US / 70 minutes / bw / Republic Dir: George Blair Assoc Pr: William J. O’Sullivan Scr: Jerry Gruskin, Dorrell McGowan, Stuart E. McGowan Story: Jerry Sackheim, Erwin Gelsey Cine: John Alton Cast: Dale Evans, Warren Douglas, Janet Martin, Douglas Fowley, Adele Mara, Gregory Gay (i.e., Gregory Gaye), Grant Withers, William Bakewell, Vince Barnett, Francis Pierlot, Joy Barlowe (i.e., Joy Barlow), Fred Graham, Dale Van Sickel, Betty Alexander, Joseph Crehan, Bobbie Dorree.
A movie that starts off as if it’s going to be yet another of those countless, nigh-indistinguishable Hollywood comedy-crime B-features, albeit better played and produced than most, but, around the halfway mark, morphs into something distinctly grimmer and more noirish, with cinematography to match—indeed, the (well choreographed) punchup of the finale is marred by the fact that the shadows are so deep you can’t see who’s getting the upper hand (fist?) in the proceedings.
Despite the order of the credits, Janet Martin is the main star of the show, with Warren Douglas and Douglas Fowley as her supports. Dale Evans has a supporting role and sings a nice song (“It’s Not the First Love” by Eddie Maxwell and Nathan Scott), but was clearly regarded as being a much bigger name than the others. Plus c’est la même chose.
Stephanie “Stevie” Carson (Martin) is the daughter of the late, lamented but legendary Evening Gazette investigative reporter Frank Carson, and so, fresh out of journalism school, turns up at the Gazette offices hoping for an interview with Editor-in-Chief Channing Bliss (Pierlot) and a job. Instead she finds Bliss’s secretary, Mary Lou Walters (Barlow), amorously entwined in Bliss’s office with Danny Butler (Douglas), head of the paper’s morgue and evidently the office lothario. The two miscreants take their revenge by faking Stevie’s appointment by Bliss to work with the snooty literary editor, Bruce Coleman (Bakewell).
After the cruel prank has been exposed, a weeping Stevie encounters features editor Bill Monroe (Fowley), who takes her to meet the real Channing Bliss. The latter is charmed by her and hires her . . . to work under Danny in the Gazette’s morgue (“Research Library”). There she endures her boss’s sexist taunts—as, far more willingly, does secretary Dee Dee (Mara).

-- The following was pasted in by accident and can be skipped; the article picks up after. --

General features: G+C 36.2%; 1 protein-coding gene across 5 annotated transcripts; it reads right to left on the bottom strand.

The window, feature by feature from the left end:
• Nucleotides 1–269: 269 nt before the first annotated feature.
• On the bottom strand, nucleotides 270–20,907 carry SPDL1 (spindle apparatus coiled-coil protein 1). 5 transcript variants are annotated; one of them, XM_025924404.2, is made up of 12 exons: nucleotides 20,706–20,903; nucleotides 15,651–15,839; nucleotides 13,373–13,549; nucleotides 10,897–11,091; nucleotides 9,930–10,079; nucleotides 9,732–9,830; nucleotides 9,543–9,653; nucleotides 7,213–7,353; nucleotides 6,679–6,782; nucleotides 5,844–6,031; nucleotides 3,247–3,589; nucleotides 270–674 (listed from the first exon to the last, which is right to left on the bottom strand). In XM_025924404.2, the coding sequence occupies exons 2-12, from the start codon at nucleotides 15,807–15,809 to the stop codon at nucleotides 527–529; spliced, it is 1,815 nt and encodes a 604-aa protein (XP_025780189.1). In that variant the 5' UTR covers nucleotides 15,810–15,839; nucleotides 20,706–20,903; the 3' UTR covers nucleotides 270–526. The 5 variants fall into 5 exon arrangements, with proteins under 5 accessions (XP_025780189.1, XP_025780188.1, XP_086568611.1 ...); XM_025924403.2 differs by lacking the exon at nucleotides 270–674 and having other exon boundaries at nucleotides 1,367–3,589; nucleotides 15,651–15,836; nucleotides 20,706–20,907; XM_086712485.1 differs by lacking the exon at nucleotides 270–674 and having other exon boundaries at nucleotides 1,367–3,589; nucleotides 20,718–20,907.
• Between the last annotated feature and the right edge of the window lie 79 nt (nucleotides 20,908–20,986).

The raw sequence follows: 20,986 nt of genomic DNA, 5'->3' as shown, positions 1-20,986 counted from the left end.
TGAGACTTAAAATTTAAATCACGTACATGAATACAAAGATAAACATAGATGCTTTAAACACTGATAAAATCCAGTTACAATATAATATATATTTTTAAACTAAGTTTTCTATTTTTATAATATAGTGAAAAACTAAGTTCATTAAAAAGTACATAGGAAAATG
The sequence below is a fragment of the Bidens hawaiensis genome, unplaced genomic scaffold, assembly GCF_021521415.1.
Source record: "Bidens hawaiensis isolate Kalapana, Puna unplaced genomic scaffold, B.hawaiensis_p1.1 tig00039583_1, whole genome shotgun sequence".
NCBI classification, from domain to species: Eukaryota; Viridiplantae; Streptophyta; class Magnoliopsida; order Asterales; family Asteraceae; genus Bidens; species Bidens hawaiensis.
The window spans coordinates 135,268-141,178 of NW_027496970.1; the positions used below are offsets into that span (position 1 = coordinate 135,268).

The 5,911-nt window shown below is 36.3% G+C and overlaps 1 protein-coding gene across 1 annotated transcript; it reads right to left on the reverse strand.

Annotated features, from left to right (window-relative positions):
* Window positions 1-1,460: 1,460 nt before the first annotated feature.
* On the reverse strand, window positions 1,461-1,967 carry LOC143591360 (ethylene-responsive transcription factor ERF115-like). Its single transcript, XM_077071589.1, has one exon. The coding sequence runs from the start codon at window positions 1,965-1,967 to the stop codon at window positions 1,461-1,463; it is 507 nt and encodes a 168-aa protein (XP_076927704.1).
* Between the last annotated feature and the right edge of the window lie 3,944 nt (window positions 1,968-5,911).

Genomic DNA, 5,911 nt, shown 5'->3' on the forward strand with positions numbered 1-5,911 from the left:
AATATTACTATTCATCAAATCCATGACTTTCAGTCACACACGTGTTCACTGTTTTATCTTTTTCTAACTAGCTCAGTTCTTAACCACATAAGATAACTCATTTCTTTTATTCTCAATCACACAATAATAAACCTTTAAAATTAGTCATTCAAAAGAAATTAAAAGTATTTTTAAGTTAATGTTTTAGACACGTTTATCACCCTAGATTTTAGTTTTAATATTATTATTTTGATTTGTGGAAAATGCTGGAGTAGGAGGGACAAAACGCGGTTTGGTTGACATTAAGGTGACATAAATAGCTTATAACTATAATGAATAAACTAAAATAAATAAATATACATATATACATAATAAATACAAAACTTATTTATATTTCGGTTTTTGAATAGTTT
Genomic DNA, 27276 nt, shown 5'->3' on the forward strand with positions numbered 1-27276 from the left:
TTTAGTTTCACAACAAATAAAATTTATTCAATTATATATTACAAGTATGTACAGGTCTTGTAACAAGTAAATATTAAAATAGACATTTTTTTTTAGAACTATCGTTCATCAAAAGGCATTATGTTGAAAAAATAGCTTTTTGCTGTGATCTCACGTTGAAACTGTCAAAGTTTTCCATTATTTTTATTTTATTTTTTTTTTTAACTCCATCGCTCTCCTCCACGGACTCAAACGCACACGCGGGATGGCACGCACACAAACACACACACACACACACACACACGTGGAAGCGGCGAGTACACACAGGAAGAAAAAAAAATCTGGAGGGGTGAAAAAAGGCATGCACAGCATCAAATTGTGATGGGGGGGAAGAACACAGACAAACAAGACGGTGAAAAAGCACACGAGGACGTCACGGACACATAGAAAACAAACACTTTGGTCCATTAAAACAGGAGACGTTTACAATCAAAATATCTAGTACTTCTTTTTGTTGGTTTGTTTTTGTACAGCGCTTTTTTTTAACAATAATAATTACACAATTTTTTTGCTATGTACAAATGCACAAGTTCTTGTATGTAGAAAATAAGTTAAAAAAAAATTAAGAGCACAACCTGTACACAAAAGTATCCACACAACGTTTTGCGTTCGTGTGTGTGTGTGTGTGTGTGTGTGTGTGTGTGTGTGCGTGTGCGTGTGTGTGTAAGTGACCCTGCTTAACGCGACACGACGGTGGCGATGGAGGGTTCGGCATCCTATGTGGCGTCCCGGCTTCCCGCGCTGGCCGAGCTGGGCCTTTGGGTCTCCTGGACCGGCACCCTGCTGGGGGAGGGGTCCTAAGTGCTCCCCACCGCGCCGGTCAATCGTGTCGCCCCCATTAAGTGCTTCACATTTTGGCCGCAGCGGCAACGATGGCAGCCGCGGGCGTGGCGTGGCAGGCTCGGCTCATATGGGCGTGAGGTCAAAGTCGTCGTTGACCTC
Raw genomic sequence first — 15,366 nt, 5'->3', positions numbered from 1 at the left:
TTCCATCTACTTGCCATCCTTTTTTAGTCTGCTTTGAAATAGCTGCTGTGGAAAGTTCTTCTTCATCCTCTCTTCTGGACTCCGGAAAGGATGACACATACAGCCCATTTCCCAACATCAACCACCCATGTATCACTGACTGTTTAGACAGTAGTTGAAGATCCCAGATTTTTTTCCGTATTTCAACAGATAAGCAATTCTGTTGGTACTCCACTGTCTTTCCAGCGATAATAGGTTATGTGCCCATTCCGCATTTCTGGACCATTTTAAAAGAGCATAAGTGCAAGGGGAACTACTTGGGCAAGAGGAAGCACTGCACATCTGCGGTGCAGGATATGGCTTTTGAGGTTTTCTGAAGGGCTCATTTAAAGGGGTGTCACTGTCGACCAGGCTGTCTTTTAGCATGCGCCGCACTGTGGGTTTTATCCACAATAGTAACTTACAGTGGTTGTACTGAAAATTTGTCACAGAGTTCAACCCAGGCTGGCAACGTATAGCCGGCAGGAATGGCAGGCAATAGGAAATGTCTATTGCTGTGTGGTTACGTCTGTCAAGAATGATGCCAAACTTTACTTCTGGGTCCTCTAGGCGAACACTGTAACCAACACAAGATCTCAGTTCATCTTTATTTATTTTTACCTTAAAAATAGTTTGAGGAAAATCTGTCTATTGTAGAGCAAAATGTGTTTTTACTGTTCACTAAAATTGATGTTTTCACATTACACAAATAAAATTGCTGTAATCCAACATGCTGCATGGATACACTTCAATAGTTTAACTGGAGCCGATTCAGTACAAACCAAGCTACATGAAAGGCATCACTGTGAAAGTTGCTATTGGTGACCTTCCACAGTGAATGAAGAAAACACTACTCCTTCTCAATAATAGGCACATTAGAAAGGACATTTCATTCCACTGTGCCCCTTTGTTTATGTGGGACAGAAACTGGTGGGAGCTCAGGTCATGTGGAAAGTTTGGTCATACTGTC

Bliss collects rare first editions—puzzlingly referred to frequently in the movie as “rare manuscripts.” Bruce feeds his habit by selling him books he’s supposedly found in the antiquarian market. Stevie notices that in one of these the pin that’s holding in the errata sheet is of the wrong era, and suspects forgery:
Stevie: “I don’t pretend to know very much about rare books but I had a course in bibliology once and I did learn something.”
Sure enough, it turns out that Bruce, despite his intellectual manners, has a gambling habit—and it seems a chorus-girl habit—to pay for, and so has been flogging fake first editions to the boss. He’s in league with antiquarian bookseller E. Charles (Gaye), who, with murderous sidekick Davis (Graham), has ruthless ways with those who might threaten his business—which means Bill.
We get a glimpse of how craven Bruce is when he reacts to Charles’s suggestion that Bill be set up for a hit: “But murder? It’s too dangerous.” Not immoral or reprehensible: dangerous, because you might get caught.
Matters are complicated by the fact that Bill is engaged to Bruce’s sister, nightclub chanteuse Linda Coleman (Evans) . . .
That’s more or less how things go up to the point where the movie’s mood shifts from light humor to, for the most part, dark drama. I’ve gone into some detail primarily to introduce the cast of characters but as well to illustrate that, after that painfully unfunny jape early on and the general sexism of proceedings (Bruce: “This daughter of his, is she blonde, brunette or never satisfied?”), how much more inventive this story is than the average crime comedy of its vintage.
The hit goes awry and Bruce rather than Bill is killed. Linda, who was deceived by Bruce into believing Bill was the one acting in concert with the forgers, blames Bill for Bruce’s murder. Detective Lieutenant Kirk (Withers) is inclined to think the same . . .
Although there’s the occasional quip, as well as not one but two final clinches to contend with, this latter part of the movie is, as noted, significantly dourer than what has gone before. That’s not to say it’s an overlooked treasure of vintage noir, or anything close to it, but it’s definitely a half-movie of borderline noirish interest that’s been kept hidden from view by the light-hearted air of the first half.
This is an early example of Dale Evans in a dramatic role; it has been claimed as her first starring appearance outside oaters, but, as we’ve seen, her part, despite the lead billing, is actually a supporting one. After a successful career as a singer and pianist on radio and the stage, Evans was signed by Twentieth Century–Fox. She’s best known for the many big-screen oaters and TV shows she did with Roy Rogers, whom she took as her fourth husband at the end of 1947 (it was his third marriage); they remained together, their names inseparable in the public mind, until his death in 1998.
The other star to have a lowlier-than-you-might-expect role in The Trespasser is site favorite Adele Mara, who’s completely squandered as Danny’s seemingly nympho secretary Dee Dee. Was she desperate for the money? Had she rejected the advances of some suit at Republic? She was given fifth billing for what’s little more than a bit part (Bobbie Dorree, who has a somewhat larger part as receptionist Miss Lacey, goes completely uncredited), so the producers were clearly aware of Mara’s eminence; why they should have wasted her in this way is a mystery.